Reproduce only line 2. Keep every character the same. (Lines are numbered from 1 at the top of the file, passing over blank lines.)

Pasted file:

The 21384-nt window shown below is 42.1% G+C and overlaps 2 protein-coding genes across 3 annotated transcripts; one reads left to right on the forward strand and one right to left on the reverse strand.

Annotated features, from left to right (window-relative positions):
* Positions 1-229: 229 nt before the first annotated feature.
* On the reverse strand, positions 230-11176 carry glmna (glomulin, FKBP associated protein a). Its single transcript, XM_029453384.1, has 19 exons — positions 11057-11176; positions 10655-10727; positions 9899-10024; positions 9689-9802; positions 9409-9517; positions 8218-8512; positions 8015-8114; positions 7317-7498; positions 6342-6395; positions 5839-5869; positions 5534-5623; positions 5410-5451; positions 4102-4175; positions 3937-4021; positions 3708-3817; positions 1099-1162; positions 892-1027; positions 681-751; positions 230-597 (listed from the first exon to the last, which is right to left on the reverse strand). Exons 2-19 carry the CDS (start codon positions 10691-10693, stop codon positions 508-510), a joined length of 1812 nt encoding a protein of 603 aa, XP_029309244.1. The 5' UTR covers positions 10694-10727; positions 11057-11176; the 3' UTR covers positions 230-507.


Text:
Annotated features, from left to right (window-relative positions):